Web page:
I'm very new to Microsoft .Net framework
My question is which is easier and faster to learn Winforms or WPF?
closed as not constructive by mydogisbox, rene, Jeroen, dystroy, iMat Oct 5 '12 at 18:49
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Easier and faster? Almost certainly winforms.
WPF is tricker to quantify - it is more complex yet more powerful, but to be honest I've lost track of it's future... Is it killed? Who knows... Xaml certainly has life in mobile (WP7), though.
IMO though, your time is better spent learning web UI - some jQuery or HTML5.
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Neither and Both, easy is very subjective and depends on your background. First of all, I want to show an example of an application with the following in both WPF and WinForms:
The window can look something like this:
The code for this is quite trivial and easy even for a beginner:
So far, we haven't touched anything in the designer.
If we copy and paste the exact same code into a new WPF-application, there are just a handfull of things that we have to change some of them being:
However, these are just things that is Different between the two, it's neither more difficult nor more easy in one or the other. So this is what the window looks like in WPF:
And the code is Almost identical:
So far both WPF and WinForms seem to be equivilient hard / easy to learn. But this is just the code-behind approach, when we come to the designer, there's a huge difference.
When you develop WinForms applications you drag and drop controls onto your surface and use a property window to change the properties of your window. This looks something like this:
So you can drag-n-drop your controls, you can change the properties of each control and snap them to where you want them, easy enough right?
So what about WPF? Is it much harder to do the same thing there? I think not:
The main difference here is that you have an extra "window" at the bottom that. This window is an XML ( XAML ) view of your design. This is where WinForms and WPF take apart from each other. But just as you can avoid writing Design Code in WinForms, you can Avoid doing it in WPF as well, as a newbie that is.
As for newbies, I don't think it's harder nor easier to learn the one or the other, when we get a bit deeper into the technology that is choosen, sure, it gets more complex. But the way there is just as easy or hard no matter which of the two you choose.
So when do you choose the one or the other?
You choose WinForms because:
You choose WPF because:
How about data-binding, Design Patters and all that?
You don't need to know anything about Design Patterns nor how everything works to make a usable application, especially not as a newbie. As time goes by, you will have to learn more about the technology that you choose. People tend to say that you need to know MVVM to use WPF, that is not true. As it is not true that you need to know the MVP pattern to create WinForms applications.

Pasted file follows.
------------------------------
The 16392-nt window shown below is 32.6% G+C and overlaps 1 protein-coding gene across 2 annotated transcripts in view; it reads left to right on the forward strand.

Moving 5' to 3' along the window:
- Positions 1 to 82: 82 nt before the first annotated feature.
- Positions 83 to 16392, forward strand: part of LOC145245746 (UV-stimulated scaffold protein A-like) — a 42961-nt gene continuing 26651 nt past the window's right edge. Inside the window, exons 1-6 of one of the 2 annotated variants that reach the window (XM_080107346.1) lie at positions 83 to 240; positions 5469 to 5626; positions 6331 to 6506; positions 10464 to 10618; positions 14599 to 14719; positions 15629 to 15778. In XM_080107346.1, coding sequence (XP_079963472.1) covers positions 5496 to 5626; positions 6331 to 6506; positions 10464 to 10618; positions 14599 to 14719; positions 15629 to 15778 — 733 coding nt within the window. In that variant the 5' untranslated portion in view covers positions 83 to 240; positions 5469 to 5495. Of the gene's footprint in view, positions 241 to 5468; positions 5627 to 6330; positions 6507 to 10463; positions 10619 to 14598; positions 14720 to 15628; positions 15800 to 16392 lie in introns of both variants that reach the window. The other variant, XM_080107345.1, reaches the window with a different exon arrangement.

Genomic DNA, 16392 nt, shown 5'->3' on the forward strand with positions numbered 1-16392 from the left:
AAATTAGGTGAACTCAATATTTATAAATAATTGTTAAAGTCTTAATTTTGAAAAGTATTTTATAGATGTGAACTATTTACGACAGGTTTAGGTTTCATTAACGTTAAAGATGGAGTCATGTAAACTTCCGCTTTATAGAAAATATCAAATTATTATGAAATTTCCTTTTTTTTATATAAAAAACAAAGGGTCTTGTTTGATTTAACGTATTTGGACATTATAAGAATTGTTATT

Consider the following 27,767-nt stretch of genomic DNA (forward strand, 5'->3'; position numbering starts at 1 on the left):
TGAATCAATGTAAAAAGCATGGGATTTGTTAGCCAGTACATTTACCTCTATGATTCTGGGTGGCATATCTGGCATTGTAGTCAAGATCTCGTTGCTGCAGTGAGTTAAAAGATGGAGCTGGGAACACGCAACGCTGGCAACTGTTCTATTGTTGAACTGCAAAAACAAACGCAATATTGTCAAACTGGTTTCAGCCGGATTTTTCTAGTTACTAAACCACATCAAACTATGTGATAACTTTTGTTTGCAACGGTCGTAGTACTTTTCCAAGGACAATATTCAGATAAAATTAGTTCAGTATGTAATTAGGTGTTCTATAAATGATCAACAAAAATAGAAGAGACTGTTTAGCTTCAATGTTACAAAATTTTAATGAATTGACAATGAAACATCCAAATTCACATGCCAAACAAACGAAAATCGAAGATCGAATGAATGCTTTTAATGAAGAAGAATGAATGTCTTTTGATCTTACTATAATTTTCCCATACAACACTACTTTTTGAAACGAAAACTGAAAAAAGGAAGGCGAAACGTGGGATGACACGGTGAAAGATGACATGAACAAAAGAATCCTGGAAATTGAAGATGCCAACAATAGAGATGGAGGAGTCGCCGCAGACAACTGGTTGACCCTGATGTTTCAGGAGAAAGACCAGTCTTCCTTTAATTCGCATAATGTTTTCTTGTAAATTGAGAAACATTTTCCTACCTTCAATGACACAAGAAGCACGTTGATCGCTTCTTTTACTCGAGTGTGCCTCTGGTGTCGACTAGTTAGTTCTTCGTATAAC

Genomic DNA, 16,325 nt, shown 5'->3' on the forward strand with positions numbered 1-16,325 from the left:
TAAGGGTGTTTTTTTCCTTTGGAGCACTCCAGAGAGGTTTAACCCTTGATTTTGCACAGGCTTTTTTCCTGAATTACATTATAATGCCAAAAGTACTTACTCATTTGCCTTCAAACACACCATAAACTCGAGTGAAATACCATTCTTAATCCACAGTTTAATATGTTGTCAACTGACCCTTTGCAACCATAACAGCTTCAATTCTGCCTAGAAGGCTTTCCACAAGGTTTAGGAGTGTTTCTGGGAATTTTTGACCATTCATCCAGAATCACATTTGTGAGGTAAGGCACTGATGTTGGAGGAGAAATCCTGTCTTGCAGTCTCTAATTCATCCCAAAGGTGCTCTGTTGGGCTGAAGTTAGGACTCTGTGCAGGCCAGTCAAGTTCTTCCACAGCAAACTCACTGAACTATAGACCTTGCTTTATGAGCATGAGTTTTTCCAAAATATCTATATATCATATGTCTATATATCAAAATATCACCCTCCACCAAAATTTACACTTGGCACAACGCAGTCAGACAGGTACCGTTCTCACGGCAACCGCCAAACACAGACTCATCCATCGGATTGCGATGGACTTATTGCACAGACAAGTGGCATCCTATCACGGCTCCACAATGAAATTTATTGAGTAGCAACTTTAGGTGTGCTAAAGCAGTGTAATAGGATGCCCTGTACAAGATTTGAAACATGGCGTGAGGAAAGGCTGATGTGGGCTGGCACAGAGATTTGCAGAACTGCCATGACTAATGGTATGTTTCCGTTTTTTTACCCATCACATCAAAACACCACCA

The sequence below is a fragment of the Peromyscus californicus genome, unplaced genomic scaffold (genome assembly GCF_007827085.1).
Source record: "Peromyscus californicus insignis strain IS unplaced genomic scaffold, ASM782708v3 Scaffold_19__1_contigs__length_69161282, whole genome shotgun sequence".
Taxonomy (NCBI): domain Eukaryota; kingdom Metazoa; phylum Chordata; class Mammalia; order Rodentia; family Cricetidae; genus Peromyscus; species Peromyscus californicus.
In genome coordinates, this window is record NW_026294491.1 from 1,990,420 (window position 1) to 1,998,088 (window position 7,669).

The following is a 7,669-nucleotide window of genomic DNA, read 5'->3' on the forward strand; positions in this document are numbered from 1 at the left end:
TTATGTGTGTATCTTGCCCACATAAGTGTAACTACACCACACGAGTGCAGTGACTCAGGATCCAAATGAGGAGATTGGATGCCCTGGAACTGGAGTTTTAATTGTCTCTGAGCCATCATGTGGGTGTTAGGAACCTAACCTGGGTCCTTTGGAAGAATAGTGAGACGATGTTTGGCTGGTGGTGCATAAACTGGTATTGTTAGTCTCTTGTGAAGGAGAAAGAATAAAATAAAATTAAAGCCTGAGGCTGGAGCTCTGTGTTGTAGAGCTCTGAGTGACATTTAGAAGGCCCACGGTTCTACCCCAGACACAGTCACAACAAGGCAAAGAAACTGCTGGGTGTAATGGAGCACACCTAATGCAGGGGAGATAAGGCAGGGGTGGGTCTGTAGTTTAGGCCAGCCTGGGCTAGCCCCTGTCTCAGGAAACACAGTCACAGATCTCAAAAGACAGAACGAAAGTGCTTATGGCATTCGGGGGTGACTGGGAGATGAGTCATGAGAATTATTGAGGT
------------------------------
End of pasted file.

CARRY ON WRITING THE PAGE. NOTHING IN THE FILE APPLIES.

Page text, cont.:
Both of the technologies can handle rich-data-driven controls, you have grid views and such in both of them. WinForms has some pretty nice "drag-n-drop"-features for data manipulation and listing and WPF has very nice data-binding.
What if I don't want to choose one or the other?
The beauty is that you don't have to! You can host WinForms controls in WPF and you can host WPF controls inside WinForms. This means that if you are developing a WinForms application and you want to take advantages of WPF, that's ok you can!
So which is easier?
Neither and Both! As for a newbie, both can look a lot similar on the surface, even though it is so different when you go deeper.
They are similar but so different, the thing is that when you start out, you have other things to think about than how the Routing model works and how to adapt to MVVM.
Is XAML dead?
No. XAML isn't dead. WP7 uses Silverlight which is also using XAML. Even though a lot of development in the future can be done with HTML5, I doubt that XAML is about to "die". People asked if WinForms was going to die when WPF was released and it hasn't.
WinForms is massively easier to learn (as there is very little to learn). It will be very easy to develop RAD applications. On the other hand, WPF will require a lot more effort while your app will be more maintainable (with the help of MVVM paradigm).
Windows Forms is certainly more of a mature technology than WPF, I would say. There is an ample amount of documentation. I think that the WinForms vs. WPF thing is really absurd, because I think they each have their own use.
Windows Forms is good, and you can make very appealing UI with it.
But I also think that WinForms is very good for developing Windows Look and Feel Applications where with WPF, you are looking for a more multimedia/rich experience.